• The Madonna and Child by Paolo di Giovanni Fei (c.1340/5-c.1411) is one of two lots offered from the Property of a Distinguished Private Collection, from which a portion of the proceeds will be donated to Charity (estimate: £700,000 to £1 million). This characteristic panel, which may be of the 1390s, retains its original engaged and richly decorated frame. The iconography of the Madonna del Latte had a wide currency in trecento Italy, though it is the artist’s skill – not the works he saw around him - which ensured that this panel is unusually successful in the way the figures sit within the vertical compartment. The fleurs-de-lis in the Virgin's crown led Ferdinando Bologna to suggest that the picture may have been ordered for a member of the house of Anjou, rulers of Naples for whom Simone Martini himself – the great master of 14th century Siena alongside Lorenzetti - had worked over half a century earlier. The resurgence of interest in this period was highlighted in July when Christ between Saints Paul and Peter, a previously unpublished work by Pietro Lorenzetti (circa 1306-45), sold for £5,081,250/ $7,972,481/ €6,315,994, setting a world record price for the artist at auction (estimate: £1 million to £1.5 million).
Further Italian highlights include A view of the Piazza della Santissima Annunziata, Florence, with the Ospedale degli Innocenti, 1740-41, by Giuseppe Zocchi (1711/7-1767), which is one of only a small number of Florentine views by the artist (estimate: £600,000-800,000).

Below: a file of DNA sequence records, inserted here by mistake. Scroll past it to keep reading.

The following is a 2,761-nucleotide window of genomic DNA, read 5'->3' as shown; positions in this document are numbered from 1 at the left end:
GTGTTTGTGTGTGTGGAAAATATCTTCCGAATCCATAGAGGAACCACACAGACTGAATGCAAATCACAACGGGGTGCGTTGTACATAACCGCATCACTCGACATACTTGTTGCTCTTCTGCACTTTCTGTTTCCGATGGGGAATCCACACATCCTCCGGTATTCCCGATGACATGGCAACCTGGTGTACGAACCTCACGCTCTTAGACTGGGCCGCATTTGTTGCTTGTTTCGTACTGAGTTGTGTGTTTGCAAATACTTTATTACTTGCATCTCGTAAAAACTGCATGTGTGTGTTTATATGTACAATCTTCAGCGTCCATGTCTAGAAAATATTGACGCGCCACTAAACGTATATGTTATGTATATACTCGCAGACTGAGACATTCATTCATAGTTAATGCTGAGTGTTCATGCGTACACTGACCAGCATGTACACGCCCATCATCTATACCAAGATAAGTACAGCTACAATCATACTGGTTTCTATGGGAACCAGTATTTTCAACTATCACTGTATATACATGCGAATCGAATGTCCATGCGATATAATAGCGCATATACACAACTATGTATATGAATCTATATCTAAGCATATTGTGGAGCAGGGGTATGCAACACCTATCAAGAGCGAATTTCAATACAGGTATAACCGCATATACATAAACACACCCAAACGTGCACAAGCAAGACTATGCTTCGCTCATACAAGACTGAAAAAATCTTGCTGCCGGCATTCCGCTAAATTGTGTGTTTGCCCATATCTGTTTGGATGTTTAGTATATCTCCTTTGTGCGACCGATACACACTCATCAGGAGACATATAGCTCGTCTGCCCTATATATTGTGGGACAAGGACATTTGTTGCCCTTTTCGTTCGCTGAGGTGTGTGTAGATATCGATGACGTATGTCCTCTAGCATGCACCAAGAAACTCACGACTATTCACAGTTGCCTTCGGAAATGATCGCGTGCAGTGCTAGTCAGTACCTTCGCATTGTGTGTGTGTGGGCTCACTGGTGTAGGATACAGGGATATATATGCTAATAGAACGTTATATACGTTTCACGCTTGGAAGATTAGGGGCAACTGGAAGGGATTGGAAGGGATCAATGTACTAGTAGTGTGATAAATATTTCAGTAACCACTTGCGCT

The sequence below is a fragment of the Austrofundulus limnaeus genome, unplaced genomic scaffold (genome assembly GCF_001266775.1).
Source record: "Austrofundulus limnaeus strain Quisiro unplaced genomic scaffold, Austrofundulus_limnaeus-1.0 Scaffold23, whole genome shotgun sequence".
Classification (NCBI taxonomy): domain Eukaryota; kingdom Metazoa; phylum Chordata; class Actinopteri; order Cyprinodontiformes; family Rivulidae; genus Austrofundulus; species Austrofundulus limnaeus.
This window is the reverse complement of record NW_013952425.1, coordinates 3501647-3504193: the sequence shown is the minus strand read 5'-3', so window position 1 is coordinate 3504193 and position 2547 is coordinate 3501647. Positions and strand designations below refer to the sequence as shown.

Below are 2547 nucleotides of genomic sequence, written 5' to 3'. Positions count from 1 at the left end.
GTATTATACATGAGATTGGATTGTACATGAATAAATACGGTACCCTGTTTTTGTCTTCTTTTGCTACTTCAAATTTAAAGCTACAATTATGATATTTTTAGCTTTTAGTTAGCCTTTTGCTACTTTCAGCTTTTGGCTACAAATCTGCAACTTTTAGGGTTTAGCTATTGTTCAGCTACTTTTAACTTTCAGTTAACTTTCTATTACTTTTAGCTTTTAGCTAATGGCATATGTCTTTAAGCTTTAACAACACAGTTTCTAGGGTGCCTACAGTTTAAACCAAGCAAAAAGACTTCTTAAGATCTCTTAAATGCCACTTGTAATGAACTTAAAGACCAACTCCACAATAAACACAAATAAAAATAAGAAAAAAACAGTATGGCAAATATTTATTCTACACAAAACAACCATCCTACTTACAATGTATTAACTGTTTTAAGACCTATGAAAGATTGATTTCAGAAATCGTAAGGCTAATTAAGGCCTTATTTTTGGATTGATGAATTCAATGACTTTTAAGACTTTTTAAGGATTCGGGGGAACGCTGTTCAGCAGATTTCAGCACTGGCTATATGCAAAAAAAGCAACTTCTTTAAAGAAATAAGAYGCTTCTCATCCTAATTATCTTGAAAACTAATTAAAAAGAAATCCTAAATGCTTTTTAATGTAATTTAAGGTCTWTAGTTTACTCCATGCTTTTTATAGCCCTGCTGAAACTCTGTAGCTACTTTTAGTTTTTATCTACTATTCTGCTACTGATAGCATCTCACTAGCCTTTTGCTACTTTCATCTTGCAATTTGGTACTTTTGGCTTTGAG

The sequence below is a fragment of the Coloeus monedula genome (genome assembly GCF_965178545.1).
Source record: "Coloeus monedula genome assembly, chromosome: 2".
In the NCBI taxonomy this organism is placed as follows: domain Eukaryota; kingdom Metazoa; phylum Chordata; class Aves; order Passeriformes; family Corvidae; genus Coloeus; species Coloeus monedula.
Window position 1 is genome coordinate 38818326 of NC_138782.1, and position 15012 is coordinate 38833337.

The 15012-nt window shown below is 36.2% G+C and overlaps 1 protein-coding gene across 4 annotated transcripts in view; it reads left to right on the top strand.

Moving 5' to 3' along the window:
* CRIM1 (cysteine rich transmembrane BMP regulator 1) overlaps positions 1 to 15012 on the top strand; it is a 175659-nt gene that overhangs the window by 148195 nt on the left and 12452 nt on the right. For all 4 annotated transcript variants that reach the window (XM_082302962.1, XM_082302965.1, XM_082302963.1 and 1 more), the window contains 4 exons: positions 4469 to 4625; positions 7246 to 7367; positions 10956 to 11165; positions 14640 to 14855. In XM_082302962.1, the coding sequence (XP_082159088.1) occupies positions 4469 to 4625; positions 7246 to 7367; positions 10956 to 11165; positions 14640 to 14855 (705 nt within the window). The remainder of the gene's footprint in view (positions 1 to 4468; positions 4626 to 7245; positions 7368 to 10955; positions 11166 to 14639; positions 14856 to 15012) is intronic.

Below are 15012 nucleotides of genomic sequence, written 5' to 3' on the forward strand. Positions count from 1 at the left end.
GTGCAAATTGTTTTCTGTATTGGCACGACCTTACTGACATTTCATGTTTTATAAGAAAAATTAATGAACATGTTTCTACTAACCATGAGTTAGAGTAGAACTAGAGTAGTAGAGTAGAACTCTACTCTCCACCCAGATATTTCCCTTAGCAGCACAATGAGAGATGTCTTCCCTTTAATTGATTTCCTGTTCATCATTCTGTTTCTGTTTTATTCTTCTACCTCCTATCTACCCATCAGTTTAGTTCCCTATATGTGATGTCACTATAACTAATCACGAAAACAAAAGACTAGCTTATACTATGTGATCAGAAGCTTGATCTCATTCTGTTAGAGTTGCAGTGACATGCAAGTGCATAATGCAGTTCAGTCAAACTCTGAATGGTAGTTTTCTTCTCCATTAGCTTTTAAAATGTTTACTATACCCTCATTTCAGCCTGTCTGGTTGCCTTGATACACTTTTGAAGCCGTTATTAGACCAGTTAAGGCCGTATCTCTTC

German works range from a very impressive large panel Suffer the Little Children to Come unto Me, 1538 by Lucas Cranach (1472-1553) which is in beautiful condition (estimate: £250,000-350,000) to a rare work A village festival with elegantly dressed figures in procession by Joris Hoefnagel (1542-1601) whose work rarely comes to the market from (estimate: £150,000-250,000).
Elsewhere in the sale highlights, which further reflect the importance, quality, breadth and depth of the sale, include: A dramatic portrayal of A Blacksmith’s Shop by Joseph Wright of Derby (1734-1797) which is a significant re-discovery, having been previously untraced since it was last exhibited at the Graves Galleries in 1910; known for over 100 years only through an engraving executed by William Pether in 1771 (estimate: £400,000-600,000). Other notable British works include an Equestrian portrait of Albert, Duc d'Arenberg, Prince of Barbonçon (1600-1674), in armour, with a blue sash, in a wooded landscape, a battlefield beyond, after Sir Anthony van Dyck by Thomas Gainsborough, R.A. (1727-1788) and Head studies of Emilia Mary, Juliana and Maria Boucherett by Sir Thomas Lawrence, P.R.A. (1769-1830). Following the success of Mars and Venus Surprised by Vulcan, 1610 - an unpublished and previously unknown copper panel by Joachim Anthonisz. Wtewael (1566-1638) which realised £4,633,250/ $7,269,569/ €5,759,130, setting a world record price for the artist at auction (estimate: £2 million to £4 million) - this sale presents an unpublished and previously unknown signed and dated panel Maternal Charity by Wtewael (estimate: £400,000-600,000, illustrated right). It is likely that this picture, which is the earliest treatment of the subject by the artist, is the same as that recorded in the 1655 inventory by his daughter Antoinetta Pater-Wtewael.
Jacob Jordaens (1593-1678), The Meeting of Odysseus and Nausicaa. Estimate: £500,000-800,000. Photo: Christie's Images Ltd 2012.